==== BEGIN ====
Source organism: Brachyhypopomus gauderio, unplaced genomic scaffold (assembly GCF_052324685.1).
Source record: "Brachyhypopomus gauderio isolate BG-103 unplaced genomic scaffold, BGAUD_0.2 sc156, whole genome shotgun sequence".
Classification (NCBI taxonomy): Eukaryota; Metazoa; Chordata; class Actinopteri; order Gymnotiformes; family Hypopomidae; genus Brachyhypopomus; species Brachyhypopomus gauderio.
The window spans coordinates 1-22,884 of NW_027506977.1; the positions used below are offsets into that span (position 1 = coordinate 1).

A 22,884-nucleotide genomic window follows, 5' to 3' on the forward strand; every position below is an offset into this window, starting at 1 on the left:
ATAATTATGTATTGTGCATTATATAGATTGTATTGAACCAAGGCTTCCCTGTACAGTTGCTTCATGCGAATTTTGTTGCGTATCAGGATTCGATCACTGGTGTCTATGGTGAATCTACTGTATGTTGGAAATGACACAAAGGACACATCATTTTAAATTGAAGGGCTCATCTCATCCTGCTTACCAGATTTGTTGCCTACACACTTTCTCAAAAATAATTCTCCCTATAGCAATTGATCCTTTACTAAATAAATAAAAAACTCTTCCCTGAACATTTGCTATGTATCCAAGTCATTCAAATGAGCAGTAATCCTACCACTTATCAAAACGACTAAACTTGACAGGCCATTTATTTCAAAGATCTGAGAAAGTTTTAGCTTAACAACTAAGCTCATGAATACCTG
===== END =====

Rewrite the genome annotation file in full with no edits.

Source organism: Brachyhypopomus gauderio, unplaced genomic scaffold (assembly GCF_052324685.1).
Source record: "Brachyhypopomus gauderio isolate BG-103 unplaced genomic scaffold, BGAUD_0.2 sc156, whole genome shotgun sequence".
Classification (NCBI taxonomy): Eukaryota; Metazoa; Chordata; class Actinopteri; order Gymnotiformes; family Hypopomidae; genus Brachyhypopomus; species Brachyhypopomus gauderio.
The window spans coordinates 1-22,884 of NW_027506977.1; the positions used below are offsets into that span (position 1 = coordinate 1).

A 22,884-nucleotide genomic window follows, 5' to 3' on the forward strand; every position below is an offset into this window, starting at 1 on the left:
ATAATTATGTATTGTGCATTATATAGATTGTATTGAACCAAGGCTTCCCTGTACAGTTGCTTCATGCGAATTTTGTTGCGTATCAGGATTCGATCACTGGTGTCTATGGTGAATCTACTGTATGTTGGAAATGACACAAAGGACACATCATTTTAAATTGAAGGGCTCATCTCATCCTGCTTACCAGATTTGTTGCCTACACACTTTCTCAAAAATAATTCTCCCTATAGCAATTGATCCTTTACTAAATAAATAAAAAACTCTTCCCTGAACATTTGCTATGTATCCAAGTCATTCAAATGAGCAGTAATCCTACCACTTATCAAAACGACTAAACTTGACAGGCCATTTATTTCAAAGATCTGAGAAAGTTTTAGCTTAACAACTAAGCTCATGAATACCTG